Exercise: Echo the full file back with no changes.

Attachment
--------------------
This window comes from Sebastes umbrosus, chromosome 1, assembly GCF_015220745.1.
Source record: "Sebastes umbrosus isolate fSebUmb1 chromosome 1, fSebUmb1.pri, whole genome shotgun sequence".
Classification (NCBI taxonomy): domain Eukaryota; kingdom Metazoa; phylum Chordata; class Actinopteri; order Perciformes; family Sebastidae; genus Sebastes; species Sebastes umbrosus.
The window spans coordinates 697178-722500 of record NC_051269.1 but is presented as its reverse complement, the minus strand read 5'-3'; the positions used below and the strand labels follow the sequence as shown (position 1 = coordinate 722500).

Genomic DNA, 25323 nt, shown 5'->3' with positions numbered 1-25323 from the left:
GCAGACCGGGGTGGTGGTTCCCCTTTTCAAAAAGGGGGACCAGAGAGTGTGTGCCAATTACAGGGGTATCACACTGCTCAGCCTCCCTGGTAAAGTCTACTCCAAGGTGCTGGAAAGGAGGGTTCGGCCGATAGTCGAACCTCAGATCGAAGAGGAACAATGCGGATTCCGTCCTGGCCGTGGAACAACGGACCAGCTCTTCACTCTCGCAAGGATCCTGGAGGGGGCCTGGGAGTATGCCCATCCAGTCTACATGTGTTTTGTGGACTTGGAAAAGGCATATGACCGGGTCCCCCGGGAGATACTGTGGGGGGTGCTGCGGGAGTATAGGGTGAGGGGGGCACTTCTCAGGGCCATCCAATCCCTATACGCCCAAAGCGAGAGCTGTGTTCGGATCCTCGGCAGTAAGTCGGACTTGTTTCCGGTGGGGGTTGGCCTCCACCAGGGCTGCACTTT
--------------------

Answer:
This window comes from Sebastes umbrosus, chromosome 1, assembly GCF_015220745.1.
Source record: "Sebastes umbrosus isolate fSebUmb1 chromosome 1, fSebUmb1.pri, whole genome shotgun sequence".
Classification (NCBI taxonomy): domain Eukaryota; kingdom Metazoa; phylum Chordata; class Actinopteri; order Perciformes; family Sebastidae; genus Sebastes; species Sebastes umbrosus.
The window spans coordinates 697178-722500 of record NC_051269.1 but is presented as its reverse complement, the minus strand read 5'-3'; the positions used below and the strand labels follow the sequence as shown (position 1 = coordinate 722500).

Genomic DNA, 25323 nt, shown 5'->3' with positions numbered 1-25323 from the left:
GCAGACCGGGGTGGTGGTTCCCCTTTTCAAAAAGGGGGACCAGAGAGTGTGTGCCAATTACAGGGGTATCACACTGCTCAGCCTCCCTGGTAAAGTCTACTCCAAGGTGCTGGAAAGGAGGGTTCGGCCGATAGTCGAACCTCAGATCGAAGAGGAACAATGCGGATTCCGTCCTGGCCGTGGAACAACGGACCAGCTCTTCACTCTCGCAAGGATCCTGGAGGGGGCCTGGGAGTATGCCCATCCAGTCTACATGTGTTTTGTGGACTTGGAAAAGGCATATGACCGGGTCCCCCGGGAGATACTGTGGGGGGTGCTGCGGGAGTATAGGGTGAGGGGGGCACTTCTCAGGGCCATCCAATCCCTATACGCCCAAAGCGAGAGCTGTGTTCGGATCCTCGGCAGTAAGTCGGACTTGTTTCCGGTGGGGGTTGGCCTCCACCAGGGCTGCACTTT